Legendary test pilot Chuck Yeager dead at 97
The legendary test pilot was first to fly faster than the speed of sound in 1947
Charles E. “Chuck” Yeager, the legendary Air Force pilot who was the first to break the sound barrier, died Monday night at the age of 97.
Yeager, widely regarded as the greatest pilot of his generation, had retired as a brigadier general after serving in the Air Force for 33 years, starting out as a private in 1941.
He achieved fame in pop culture with his portrayal in the movie, “The Right Stuff,” but long before that he achieved legendary status as a fighter pilot in World War II, before becoming a test pilot and breaking the sound barrier in 1947.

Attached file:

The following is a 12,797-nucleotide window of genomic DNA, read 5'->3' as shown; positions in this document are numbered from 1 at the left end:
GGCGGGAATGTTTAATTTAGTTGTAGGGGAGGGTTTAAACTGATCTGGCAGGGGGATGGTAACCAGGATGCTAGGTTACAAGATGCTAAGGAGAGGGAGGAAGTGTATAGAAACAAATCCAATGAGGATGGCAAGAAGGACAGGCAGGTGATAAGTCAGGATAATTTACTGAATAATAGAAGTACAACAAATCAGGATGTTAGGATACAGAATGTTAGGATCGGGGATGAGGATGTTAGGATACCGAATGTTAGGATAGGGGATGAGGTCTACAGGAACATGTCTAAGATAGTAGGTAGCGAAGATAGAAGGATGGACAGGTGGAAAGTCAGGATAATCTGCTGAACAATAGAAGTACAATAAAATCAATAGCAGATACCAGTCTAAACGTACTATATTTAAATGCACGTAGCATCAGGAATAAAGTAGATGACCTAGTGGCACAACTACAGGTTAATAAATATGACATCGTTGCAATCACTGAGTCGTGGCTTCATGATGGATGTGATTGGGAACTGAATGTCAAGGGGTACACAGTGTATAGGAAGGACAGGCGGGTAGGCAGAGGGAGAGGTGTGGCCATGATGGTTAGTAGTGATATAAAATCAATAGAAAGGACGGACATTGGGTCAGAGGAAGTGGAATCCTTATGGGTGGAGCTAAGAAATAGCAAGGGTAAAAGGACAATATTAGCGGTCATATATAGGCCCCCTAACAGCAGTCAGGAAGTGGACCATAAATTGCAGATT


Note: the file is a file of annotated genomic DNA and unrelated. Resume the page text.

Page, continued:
His death was announced in a tweet by his wife, Victoria:
"It is w/ profound sorrow, I must tell you that my life love General Chuck Yeager passed just before 9pm ET," said the tweet, attributed to his wife, actress Victoria Scott D'Angelo. "An incredible life well lived, America’s greatest Pilot, & a legacy of strength, adventure, & patriotism will be remembered forever."
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